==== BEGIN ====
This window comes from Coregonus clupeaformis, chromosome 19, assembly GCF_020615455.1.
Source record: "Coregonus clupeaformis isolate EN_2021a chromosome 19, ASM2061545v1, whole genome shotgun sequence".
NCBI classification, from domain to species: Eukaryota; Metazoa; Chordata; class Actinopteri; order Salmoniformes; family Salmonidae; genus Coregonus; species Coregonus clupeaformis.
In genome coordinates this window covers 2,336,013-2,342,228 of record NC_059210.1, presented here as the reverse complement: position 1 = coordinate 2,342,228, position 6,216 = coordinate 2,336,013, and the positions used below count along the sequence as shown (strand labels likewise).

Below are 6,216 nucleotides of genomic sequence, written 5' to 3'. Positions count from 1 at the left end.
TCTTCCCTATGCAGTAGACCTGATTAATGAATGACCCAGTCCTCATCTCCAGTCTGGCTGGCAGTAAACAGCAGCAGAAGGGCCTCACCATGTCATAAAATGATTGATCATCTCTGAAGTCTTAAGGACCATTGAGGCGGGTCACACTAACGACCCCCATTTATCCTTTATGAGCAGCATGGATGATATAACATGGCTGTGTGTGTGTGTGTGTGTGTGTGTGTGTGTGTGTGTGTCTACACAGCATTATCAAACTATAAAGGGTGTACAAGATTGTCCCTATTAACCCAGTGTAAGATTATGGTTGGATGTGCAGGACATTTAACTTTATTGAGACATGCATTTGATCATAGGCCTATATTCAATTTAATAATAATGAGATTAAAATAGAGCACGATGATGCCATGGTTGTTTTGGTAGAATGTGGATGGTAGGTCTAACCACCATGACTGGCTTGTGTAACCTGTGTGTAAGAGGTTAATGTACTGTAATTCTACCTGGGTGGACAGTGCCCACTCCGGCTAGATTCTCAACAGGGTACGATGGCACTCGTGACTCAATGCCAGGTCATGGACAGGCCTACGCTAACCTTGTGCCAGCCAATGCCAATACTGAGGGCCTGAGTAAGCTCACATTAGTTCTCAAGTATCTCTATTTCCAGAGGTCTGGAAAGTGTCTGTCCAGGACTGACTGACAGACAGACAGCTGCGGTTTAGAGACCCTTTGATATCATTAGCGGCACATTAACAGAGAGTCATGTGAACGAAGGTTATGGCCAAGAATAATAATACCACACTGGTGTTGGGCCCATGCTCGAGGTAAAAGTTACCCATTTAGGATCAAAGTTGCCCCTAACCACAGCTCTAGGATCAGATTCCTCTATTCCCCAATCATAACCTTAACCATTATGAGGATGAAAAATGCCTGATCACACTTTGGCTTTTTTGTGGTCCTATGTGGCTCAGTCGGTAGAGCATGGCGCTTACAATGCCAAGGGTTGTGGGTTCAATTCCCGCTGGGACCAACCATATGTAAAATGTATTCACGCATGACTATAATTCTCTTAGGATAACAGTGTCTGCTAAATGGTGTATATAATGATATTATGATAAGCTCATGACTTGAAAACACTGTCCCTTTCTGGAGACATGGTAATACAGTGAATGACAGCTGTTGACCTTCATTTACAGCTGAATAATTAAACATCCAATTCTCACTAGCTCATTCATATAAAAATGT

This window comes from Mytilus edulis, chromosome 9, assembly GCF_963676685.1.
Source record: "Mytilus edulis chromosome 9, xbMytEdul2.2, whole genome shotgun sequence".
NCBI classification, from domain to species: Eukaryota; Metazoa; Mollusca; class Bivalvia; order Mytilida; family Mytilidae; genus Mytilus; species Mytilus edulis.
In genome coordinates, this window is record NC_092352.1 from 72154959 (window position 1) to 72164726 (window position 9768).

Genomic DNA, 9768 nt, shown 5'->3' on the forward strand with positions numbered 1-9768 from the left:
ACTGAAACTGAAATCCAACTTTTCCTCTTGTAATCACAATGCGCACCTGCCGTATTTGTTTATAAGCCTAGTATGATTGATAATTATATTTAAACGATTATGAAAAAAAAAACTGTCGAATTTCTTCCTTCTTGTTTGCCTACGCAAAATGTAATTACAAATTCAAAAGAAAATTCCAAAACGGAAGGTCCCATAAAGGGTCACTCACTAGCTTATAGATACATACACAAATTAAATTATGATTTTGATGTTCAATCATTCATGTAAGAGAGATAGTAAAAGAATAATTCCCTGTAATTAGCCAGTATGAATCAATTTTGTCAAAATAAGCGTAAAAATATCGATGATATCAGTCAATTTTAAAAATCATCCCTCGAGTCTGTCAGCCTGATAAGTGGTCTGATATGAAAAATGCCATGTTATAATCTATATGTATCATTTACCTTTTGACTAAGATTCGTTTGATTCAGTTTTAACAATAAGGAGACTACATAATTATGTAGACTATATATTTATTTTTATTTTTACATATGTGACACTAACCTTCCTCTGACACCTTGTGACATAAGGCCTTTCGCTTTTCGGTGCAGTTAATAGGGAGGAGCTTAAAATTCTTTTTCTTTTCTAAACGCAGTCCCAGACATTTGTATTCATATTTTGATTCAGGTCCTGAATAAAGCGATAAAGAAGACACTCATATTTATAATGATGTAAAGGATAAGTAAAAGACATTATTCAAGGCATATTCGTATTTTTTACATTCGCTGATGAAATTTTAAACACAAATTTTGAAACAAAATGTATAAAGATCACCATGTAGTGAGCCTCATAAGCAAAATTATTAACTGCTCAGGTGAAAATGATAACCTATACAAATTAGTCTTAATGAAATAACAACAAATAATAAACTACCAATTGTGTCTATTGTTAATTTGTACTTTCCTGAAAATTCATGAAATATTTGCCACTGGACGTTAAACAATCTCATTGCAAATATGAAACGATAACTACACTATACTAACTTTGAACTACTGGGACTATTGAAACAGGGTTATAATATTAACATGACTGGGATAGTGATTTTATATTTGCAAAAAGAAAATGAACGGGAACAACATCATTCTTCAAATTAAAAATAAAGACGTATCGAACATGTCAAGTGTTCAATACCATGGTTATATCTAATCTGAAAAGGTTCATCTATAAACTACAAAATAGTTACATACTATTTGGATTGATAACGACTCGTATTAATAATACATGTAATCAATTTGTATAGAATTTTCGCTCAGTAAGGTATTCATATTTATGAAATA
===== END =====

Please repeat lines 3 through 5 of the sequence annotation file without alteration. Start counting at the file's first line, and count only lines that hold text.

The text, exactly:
NCBI classification, from domain to species: Eukaryota; Metazoa; Chordata; class Actinopteri; order Salmoniformes; family Salmonidae; genus Coregonus; species Coregonus clupeaformis.
In genome coordinates this window covers 2,336,013-2,342,228 of record NC_059210.1, presented here as the reverse complement: position 1 = coordinate 2,342,228, position 6,216 = coordinate 2,336,013, and the positions used below count along the sequence as shown (strand labels likewise).

Below are 6,216 nucleotides of genomic sequence, written 5' to 3'. Positions count from 1 at the left end.